Weird to say, but Hyde was needed to show Robinson is THE BEST PLAYER ON THIS OFFENSE. He has more, but needs more touches. And that includes situations on the goal line before half-time. Law?
I didn’t necessarily have that Thursday takeout. While there is no doubt that running back James Robinson is the team’s best player, it looked like one of the scenarios for Thursday night’s game was that the Bengals managed to keep him 14 yards in six second-half carries after running an impressive 64 yards on 12 first-half carries. I’m not sure if that says anything in particular about Carlos Hyde and Robinson like a punch to the bib, but the Jaguars certainly didn’t run as efficiently in the second half on Thursday as they did. in the first.
“So close.” “Oooo it was so close.” “We almost won.” Why are we selling each other the moral victory line?!?!?!? Close means jack and spit when we lose 19 in a row !!!!!!!!!!!!!!!!!!! It is not a happy time. NOBODY IS THAT WE ARE “SO CLOSE!” This organization is paid MILLIONS of dollars. These players are paid MILLIONS of dollars. Everything for SUCK 19 games in a row. If I didn’t do my job 19 times in a row, I wouldn’t have a job! EVEN IF I SAID TO MY BOSS “Awwww but I was so close this time.” I’ve had it up to here!!! Win or shut up !!! Close means NOTHING !!!
The offense can improve, but this defense is complete and total. No talent at any position, unless you actually have a Josh Allen blitz rather than cover. This worthless 0-19 team is years away from a single win !!!!
It sounds more like frustration than a fact, which is fair because Thursday’s loss was nothing if not frustrating. Defense is not great. He really struggled in the second half, and it’s the second half in as many weeks that the unit has allowed decisive training. The defense against running is improved. It was an important goal for the offseason, and it looks like the Jaguars have come a long way to reach it. Now, when it comes to being able to get out of the field on key playsâ¦ well, they haven’t done that well enough. And of course, the Jaguars are not years away from a single victory. From that point of view, they’re closer than they’ve felt for some time. Much closer, in fact.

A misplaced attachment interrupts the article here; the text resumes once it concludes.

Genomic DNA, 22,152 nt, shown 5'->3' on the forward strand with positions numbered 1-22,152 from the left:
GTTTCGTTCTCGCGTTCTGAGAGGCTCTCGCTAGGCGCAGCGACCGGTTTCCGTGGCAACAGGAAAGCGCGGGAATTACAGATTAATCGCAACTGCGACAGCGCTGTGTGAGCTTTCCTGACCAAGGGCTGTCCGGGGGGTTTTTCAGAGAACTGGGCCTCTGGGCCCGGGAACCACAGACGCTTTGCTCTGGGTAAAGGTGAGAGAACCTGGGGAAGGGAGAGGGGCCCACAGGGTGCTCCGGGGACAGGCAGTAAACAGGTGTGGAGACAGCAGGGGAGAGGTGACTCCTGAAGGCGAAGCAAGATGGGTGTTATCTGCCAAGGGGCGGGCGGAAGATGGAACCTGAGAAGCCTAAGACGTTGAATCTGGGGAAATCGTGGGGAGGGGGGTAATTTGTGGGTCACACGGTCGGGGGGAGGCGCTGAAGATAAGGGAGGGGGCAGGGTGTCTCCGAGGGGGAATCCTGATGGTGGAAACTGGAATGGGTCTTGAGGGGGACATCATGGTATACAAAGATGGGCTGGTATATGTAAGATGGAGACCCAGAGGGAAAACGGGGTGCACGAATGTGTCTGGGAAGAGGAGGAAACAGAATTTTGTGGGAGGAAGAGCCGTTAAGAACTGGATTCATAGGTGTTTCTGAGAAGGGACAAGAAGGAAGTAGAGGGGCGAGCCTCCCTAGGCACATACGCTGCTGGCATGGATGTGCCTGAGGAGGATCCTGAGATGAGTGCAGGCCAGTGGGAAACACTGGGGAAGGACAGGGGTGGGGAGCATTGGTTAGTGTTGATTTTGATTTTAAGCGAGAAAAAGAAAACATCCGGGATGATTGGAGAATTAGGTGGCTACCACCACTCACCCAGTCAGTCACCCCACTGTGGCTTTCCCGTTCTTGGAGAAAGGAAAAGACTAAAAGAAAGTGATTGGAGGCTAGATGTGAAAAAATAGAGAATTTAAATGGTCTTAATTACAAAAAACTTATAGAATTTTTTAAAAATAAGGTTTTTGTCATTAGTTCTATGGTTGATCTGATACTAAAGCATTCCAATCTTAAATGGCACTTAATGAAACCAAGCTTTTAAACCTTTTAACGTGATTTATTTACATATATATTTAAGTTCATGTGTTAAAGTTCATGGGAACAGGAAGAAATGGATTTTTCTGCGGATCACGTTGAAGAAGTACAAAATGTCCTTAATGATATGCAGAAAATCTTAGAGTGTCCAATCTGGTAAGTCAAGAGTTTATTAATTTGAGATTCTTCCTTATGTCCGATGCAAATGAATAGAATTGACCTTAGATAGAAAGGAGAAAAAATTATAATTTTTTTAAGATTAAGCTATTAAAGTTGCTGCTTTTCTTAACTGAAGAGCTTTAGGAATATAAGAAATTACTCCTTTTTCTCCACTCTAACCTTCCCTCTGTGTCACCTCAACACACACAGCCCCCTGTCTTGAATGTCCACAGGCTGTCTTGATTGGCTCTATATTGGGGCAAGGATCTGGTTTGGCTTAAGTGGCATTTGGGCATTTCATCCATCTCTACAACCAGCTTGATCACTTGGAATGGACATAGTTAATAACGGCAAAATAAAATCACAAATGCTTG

So much we traded CJ because of Campbell’s performancesâ¦ did you see anything tonight that I didn’t see? #flame
Jaguars rookie cornerback Tyson Campbell appeared to be beaten twice in the third quarter – once by rookie wide receiver Ja’Marr Chase and once by wide receiver Trenton Irwin. These were games that changed pace and turned the tables – and it happened too often. It was hard to see in the first quarter if Campbell was struggling to play the ball on pieces, which has been a problem so far this season. Whatever the reason, there’s no doubt Campbell will be a target for opposing teams. As CJ Henderson has been traded, the teams will test him until he passes the test. And he’s going to get tested – a lot – in the coming weeks.
The Jaguars should constantly educate the public about life-sucking demons masquerading as referees. Highlighting the videos would be nice. Until then, the Jaguars will never close games. And the Jaguars should also refuse all bogus penalties, it helps those demons justify continuing to call bogus games. Those who do evil hate the light and fear that their deeds will be exposed. It’s a shame what they are doing and any true football fan who has any integrity to the game should be upset.
This is a dramatic email. It’s also a bit vague. I guess this refers to the hold penalty on Jaguars cornerback Tre Herndon who turned a sack on a third and 1 key late in the game into a first down, a play that led to the Bengals’ winning placement. . I don’t usually spend a lot of time talking about officiating because my experience is that all fans think officials are against their teams – and because things like that usually balance out over time. But from the first quarter, I thought the call to Herndon was questionable. I will have the opportunity to take a closer look. We’ll see.
Geoffrey of Orlando, Florida
It is progress. Frustrating, painful, emotionally draining progress.